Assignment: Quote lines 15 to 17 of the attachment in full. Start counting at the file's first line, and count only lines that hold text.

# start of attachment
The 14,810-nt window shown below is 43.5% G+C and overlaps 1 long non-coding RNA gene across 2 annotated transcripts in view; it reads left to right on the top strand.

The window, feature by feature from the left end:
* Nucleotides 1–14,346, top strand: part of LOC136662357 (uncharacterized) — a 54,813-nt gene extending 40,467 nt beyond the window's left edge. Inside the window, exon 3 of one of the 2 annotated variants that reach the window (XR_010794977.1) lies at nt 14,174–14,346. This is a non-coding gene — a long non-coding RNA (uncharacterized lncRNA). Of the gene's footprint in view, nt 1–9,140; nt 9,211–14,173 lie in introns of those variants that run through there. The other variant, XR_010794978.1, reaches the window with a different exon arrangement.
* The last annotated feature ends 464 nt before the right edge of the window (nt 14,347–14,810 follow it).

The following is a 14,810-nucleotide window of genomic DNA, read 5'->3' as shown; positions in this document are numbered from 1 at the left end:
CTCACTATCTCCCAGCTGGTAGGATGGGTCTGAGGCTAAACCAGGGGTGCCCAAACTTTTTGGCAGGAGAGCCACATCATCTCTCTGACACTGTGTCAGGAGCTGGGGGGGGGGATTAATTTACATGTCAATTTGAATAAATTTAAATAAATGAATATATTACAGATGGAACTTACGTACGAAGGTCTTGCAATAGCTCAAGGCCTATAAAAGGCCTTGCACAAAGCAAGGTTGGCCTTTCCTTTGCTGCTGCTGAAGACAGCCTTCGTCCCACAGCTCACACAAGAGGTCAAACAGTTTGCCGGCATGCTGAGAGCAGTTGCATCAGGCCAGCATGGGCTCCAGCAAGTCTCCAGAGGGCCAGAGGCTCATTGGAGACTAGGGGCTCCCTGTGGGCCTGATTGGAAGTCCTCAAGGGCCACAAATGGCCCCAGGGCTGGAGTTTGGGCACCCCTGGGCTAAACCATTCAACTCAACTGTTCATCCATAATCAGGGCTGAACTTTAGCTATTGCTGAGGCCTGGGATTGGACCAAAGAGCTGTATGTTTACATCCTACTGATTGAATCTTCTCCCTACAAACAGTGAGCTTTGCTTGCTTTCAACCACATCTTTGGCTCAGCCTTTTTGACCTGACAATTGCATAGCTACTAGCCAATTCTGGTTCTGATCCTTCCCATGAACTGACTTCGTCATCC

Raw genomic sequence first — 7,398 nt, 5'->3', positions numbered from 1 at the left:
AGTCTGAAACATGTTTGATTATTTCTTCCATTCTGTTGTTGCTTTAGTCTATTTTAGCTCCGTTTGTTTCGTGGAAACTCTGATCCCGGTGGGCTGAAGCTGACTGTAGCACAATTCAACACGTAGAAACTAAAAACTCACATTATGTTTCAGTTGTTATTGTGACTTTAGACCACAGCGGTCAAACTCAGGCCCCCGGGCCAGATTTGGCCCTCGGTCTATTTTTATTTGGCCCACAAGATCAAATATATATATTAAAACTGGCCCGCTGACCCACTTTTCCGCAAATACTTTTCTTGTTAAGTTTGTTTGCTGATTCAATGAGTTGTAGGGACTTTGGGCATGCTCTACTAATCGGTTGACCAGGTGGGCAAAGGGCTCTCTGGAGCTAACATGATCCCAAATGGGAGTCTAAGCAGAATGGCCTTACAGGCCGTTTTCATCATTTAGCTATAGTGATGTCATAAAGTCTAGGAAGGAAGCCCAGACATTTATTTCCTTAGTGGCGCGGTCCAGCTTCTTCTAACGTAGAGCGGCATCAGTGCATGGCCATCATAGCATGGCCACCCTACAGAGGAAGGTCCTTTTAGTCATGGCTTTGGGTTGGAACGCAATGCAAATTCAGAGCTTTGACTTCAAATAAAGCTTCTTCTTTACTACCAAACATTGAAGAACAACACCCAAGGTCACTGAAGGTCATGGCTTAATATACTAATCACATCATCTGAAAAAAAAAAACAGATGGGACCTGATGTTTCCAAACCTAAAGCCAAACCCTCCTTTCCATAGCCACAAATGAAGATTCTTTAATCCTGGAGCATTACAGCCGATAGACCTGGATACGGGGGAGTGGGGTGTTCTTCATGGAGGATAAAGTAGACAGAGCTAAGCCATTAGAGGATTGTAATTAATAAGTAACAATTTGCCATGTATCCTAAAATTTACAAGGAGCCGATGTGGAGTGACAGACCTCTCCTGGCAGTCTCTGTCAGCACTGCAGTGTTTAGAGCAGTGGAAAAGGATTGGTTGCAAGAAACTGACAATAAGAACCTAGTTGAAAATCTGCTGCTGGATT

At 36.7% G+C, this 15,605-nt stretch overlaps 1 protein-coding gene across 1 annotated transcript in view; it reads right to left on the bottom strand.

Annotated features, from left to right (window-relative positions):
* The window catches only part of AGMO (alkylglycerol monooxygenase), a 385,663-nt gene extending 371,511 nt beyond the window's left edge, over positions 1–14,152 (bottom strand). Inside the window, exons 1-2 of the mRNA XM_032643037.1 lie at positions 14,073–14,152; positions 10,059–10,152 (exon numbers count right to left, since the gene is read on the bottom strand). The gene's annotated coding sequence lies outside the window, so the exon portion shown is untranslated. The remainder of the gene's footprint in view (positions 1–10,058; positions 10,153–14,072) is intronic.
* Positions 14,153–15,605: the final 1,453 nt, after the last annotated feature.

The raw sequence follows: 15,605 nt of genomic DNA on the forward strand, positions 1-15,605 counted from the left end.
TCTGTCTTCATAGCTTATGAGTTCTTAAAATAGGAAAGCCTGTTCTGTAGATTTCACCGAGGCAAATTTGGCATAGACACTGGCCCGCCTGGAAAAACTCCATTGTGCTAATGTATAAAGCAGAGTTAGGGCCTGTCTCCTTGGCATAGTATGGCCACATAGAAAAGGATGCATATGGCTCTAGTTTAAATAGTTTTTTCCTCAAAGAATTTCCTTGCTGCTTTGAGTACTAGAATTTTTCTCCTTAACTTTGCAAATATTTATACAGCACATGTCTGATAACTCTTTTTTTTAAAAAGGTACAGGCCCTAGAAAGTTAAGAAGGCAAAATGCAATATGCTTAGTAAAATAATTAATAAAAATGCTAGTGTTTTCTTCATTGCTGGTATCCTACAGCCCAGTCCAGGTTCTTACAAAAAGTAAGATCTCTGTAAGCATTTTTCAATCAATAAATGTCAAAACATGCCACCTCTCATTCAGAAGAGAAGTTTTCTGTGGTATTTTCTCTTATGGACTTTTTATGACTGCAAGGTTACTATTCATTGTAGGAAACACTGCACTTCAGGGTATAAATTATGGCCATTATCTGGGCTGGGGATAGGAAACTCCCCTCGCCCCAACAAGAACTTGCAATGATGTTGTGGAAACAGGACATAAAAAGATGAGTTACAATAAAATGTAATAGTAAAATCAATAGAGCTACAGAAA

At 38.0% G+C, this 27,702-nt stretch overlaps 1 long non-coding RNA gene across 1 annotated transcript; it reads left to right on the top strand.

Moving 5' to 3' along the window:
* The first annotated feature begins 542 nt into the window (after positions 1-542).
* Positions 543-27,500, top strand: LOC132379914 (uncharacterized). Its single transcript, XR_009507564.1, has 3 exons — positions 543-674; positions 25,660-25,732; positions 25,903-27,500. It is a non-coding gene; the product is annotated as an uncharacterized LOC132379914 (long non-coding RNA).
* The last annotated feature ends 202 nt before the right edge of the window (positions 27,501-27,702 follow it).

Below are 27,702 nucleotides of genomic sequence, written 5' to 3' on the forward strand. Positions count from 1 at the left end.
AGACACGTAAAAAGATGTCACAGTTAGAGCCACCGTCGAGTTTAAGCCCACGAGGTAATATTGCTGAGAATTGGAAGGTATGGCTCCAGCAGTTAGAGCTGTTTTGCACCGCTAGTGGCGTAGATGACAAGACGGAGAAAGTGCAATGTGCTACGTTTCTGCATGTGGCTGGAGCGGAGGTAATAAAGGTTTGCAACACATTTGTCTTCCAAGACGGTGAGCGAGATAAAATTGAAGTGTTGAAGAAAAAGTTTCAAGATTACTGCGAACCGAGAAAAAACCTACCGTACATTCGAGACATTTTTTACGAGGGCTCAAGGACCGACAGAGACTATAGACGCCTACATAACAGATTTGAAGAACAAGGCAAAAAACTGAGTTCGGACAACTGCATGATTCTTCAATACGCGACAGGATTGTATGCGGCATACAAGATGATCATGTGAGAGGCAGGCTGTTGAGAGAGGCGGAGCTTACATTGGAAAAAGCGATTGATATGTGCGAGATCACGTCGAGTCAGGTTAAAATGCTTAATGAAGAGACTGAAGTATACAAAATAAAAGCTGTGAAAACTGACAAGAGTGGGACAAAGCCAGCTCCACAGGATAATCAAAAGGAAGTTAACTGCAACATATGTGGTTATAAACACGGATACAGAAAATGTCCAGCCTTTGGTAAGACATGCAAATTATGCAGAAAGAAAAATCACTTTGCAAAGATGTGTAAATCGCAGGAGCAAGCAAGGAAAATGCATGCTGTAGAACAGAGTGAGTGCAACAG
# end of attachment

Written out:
At 38.0% G+C, this 27,702-nt stretch overlaps 1 long non-coding RNA gene across 1 annotated transcript; it reads left to right on the top strand.

Moving 5' to 3' along the window:
* The first annotated feature begins 542 nt into the window (after positions 1-542).